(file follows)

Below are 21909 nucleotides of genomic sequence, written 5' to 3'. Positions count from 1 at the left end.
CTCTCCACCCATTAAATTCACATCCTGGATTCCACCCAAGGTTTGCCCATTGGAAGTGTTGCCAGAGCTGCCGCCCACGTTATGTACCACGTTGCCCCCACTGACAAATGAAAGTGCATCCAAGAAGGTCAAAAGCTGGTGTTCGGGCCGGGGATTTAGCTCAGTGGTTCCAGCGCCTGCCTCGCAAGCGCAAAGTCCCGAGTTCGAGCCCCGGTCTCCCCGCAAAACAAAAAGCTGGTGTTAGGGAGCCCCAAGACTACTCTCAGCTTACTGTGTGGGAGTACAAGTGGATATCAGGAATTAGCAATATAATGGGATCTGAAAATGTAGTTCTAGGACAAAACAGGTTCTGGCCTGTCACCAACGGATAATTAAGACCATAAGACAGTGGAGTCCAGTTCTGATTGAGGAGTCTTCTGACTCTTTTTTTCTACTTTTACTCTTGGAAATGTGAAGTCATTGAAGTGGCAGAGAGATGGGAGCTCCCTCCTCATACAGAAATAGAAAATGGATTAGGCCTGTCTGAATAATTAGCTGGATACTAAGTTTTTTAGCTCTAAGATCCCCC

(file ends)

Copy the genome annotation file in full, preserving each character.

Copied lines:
Below are 21909 nucleotides of genomic sequence, written 5' to 3'. Positions count from 1 at the left end.
CTCTCCACCCATTAAATTCACATCCTGGATTCCACCCAAGGTTTGCCCATTGGAAGTGTTGCCAGAGCTGCCGCCCACGTTATGTACCACGTTGCCCCCACTGACAAATGAAAGTGCATCCAAGAAGGTCAAAAGCTGGTGTTCGGGCCGGGGATTTAGCTCAGTGGTTCCAGCGCCTGCCTCGCAAGCGCAAAGTCCCGAGTTCGAGCCCCGGTCTCCCCGCAAAACAAAAAGCTGGTGTTAGGGAGCCCCAAGACTACTCTCAGCTTACTGTGTGGGAGTACAAGTGGATATCAGGAATTAGCAATATAATGGGATCTGAAAATGTAGTTCTAGGACAAAACAGGTTCTGGCCTGTCACCAACGGATAATTAAGACCATAAGACAGTGGAGTCCAGTTCTGATTGAGGAGTCTTCTGACTCTTTTTTTCTACTTTTACTCTTGGAAATGTGAAGTCATTGAAGTGGCAGAGAGATGGGAGCTCCCTCCTCATACAGAAATAGAAAATGGATTAGGCCTGTCTGAATAATTAGCTGGATACTAAGTTTTTTAGCTCTAAGATCCCCC